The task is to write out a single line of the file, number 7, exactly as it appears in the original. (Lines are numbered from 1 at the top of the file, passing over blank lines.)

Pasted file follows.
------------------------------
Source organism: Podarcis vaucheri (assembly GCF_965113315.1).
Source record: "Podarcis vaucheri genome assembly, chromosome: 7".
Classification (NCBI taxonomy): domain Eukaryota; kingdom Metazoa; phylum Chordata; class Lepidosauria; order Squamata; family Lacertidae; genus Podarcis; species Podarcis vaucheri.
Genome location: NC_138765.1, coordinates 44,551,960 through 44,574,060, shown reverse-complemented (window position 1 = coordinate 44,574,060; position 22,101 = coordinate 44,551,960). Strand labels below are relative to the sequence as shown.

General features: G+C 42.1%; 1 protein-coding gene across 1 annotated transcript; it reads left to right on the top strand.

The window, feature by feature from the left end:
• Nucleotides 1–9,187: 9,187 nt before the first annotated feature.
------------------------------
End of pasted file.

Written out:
• Nucleotides 1–9,187: 9,187 nt before the first annotated feature.